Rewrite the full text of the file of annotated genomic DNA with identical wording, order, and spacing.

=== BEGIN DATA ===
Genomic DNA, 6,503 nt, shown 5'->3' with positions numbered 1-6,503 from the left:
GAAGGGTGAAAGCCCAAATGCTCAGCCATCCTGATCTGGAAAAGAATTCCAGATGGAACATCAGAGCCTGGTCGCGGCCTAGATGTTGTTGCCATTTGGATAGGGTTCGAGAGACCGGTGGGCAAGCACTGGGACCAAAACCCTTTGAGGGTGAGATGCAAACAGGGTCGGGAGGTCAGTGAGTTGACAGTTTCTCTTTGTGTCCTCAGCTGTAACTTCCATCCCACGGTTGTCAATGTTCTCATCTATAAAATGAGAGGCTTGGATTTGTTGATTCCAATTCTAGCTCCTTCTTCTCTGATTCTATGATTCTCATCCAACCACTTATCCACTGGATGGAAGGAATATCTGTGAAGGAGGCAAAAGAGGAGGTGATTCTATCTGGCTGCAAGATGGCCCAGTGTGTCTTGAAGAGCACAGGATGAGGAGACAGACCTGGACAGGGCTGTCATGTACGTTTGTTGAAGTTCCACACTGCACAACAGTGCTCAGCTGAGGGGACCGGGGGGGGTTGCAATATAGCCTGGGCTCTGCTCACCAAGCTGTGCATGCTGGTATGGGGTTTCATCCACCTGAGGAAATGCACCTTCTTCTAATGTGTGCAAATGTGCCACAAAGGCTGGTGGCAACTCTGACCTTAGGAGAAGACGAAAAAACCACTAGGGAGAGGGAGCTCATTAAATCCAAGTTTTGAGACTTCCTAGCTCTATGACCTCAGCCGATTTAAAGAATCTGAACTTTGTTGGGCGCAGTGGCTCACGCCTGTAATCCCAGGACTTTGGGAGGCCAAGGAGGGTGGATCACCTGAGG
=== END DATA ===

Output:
Genomic DNA, 6,503 nt, shown 5'->3' with positions numbered 1-6,503 from the left:
GAAGGGTGAAAGCCCAAATGCTCAGCCATCCTGATCTGGAAAAGAATTCCAGATGGAACATCAGAGCCTGGTCGCGGCCTAGATGTTGTTGCCATTTGGATAGGGTTCGAGAGACCGGTGGGCAAGCACTGGGACCAAAACCCTTTGAGGGTGAGATGCAAACAGGGTCGGGAGGTCAGTGAGTTGACAGTTTCTCTTTGTGTCCTCAGCTGTAACTTCCATCCCACGGTTGTCAATGTTCTCATCTATAAAATGAGAGGCTTGGATTTGTTGATTCCAATTCTAGCTCCTTCTTCTCTGATTCTATGATTCTCATCCAACCACTTATCCACTGGATGGAAGGAATATCTGTGAAGGAGGCAAAAGAGGAGGTGATTCTATCTGGCTGCAAGATGGCCCAGTGTGTCTTGAAGAGCACAGGATGAGGAGACAGACCTGGACAGGGCTGTCATGTACGTTTGTTGAAGTTCCACACTGCACAACAGTGCTCAGCTGAGGGGACCGGGGGGGGTTGCAATATAGCCTGGGCTCTGCTCACCAAGCTGTGCATGCTGGTATGGGGTTTCATCCACCTGAGGAAATGCACCTTCTTCTAATGTGTGCAAATGTGCCACAAAGGCTGGTGGCAACTCTGACCTTAGGAGAAGACGAAAAAACCACTAGGGAGAGGGAGCTCATTAAATCCAAGTTTTGAGACTTCCTAGCTCTATGACCTCAGCCGATTTAAAGAATCTGAACTTTGTTGGGCGCAGTGGCTCACGCCTGTAATCCCAGGACTTTGGGAGGCCAAGGAGGGTGGATCACCTGAGG